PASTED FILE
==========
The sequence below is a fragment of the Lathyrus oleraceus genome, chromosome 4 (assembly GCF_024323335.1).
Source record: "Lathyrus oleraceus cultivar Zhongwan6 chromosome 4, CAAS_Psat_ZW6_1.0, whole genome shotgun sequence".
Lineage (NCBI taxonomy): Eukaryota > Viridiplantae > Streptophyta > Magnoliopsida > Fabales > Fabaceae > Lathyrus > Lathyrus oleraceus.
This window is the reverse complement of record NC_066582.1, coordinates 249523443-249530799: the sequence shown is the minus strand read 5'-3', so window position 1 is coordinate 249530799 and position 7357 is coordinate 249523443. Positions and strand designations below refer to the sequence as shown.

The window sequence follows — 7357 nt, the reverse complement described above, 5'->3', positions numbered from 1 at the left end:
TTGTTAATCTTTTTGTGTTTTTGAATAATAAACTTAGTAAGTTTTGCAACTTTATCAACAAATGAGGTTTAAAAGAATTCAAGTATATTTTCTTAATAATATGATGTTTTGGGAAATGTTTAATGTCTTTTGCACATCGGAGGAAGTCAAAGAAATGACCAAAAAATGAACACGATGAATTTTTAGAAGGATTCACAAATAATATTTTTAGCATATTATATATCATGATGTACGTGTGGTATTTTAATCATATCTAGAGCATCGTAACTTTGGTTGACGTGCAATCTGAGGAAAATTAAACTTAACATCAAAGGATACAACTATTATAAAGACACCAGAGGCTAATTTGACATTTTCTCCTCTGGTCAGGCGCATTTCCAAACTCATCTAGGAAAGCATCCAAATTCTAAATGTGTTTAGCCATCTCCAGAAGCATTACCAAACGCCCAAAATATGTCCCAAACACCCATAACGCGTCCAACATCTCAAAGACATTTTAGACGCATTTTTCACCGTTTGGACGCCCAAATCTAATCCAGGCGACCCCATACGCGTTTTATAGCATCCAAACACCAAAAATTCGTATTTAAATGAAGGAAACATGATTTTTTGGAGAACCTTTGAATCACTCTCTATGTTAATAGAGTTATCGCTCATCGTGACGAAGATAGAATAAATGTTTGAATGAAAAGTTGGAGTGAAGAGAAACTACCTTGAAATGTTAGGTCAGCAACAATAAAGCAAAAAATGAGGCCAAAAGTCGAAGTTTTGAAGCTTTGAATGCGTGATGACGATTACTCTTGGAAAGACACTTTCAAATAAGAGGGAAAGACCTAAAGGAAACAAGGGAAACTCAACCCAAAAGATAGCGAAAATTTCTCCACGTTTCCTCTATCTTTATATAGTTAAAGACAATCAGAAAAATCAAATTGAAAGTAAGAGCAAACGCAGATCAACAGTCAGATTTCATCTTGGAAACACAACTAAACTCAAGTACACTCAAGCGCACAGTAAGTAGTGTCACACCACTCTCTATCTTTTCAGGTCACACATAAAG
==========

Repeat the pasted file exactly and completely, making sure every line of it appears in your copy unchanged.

The sequence below is a fragment of the Lathyrus oleraceus genome, chromosome 4 (assembly GCF_024323335.1).
Source record: "Lathyrus oleraceus cultivar Zhongwan6 chromosome 4, CAAS_Psat_ZW6_1.0, whole genome shotgun sequence".
Lineage (NCBI taxonomy): Eukaryota > Viridiplantae > Streptophyta > Magnoliopsida > Fabales > Fabaceae > Lathyrus > Lathyrus oleraceus.
This window is the reverse complement of record NC_066582.1, coordinates 249523443-249530799: the sequence shown is the minus strand read 5'-3', so window position 1 is coordinate 249530799 and position 7357 is coordinate 249523443. Positions and strand designations below refer to the sequence as shown.

The window sequence follows — 7357 nt, the reverse complement described above, 5'->3', positions numbered from 1 at the left end:
TTGTTAATCTTTTTGTGTTTTTGAATAATAAACTTAGTAAGTTTTGCAACTTTATCAACAAATGAGGTTTAAAAGAATTCAAGTATATTTTCTTAATAATATGATGTTTTGGGAAATGTTTAATGTCTTTTGCACATCGGAGGAAGTCAAAGAAATGACCAAAAAATGAACACGATGAATTTTTAGAAGGATTCACAAATAATATTTTTAGCATATTATATATCATGATGTACGTGTGGTATTTTAATCATATCTAGAGCATCGTAACTTTGGTTGACGTGCAATCTGAGGAAAATTAAACTTAACATCAAAGGATACAACTATTATAAAGACACCAGAGGCTAATTTGACATTTTCTCCTCTGGTCAGGCGCATTTCCAAACTCATCTAGGAAAGCATCCAAATTCTAAATGTGTTTAGCCATCTCCAGAAGCATTACCAAACGCCCAAAATATGTCCCAAACACCCATAACGCGTCCAACATCTCAAAGACATTTTAGACGCATTTTTCACCGTTTGGACGCCCAAATCTAATCCAGGCGACCCCATACGCGTTTTATAGCATCCAAACACCAAAAATTCGTATTTAAATGAAGGAAACATGATTTTTTGGAGAACCTTTGAATCACTCTCTATGTTAATAGAGTTATCGCTCATCGTGACGAAGATAGAATAAATGTTTGAATGAAAAGTTGGAGTGAAGAGAAACTACCTTGAAATGTTAGGTCAGCAACAATAAAGCAAAAAATGAGGCCAAAAGTCGAAGTTTTGAAGCTTTGAATGCGTGATGACGATTACTCTTGGAAAGACACTTTCAAATAAGAGGGAAAGACCTAAAGGAAACAAGGGAAACTCAACCCAAAAGATAGCGAAAATTTCTCCACGTTTCCTCTATCTTTATATAGTTAAAGACAATCAGAAAAATCAAATTGAAAGTAAGAGCAAACGCAGATCAACAGTCAGATTTCATCTTGGAAACACAACTAAACTCAAGTACACTCAAGCGCACAGTAAGTAGTGTCACACCACTCTCTATCTTTTCAGGTCACACATAAAG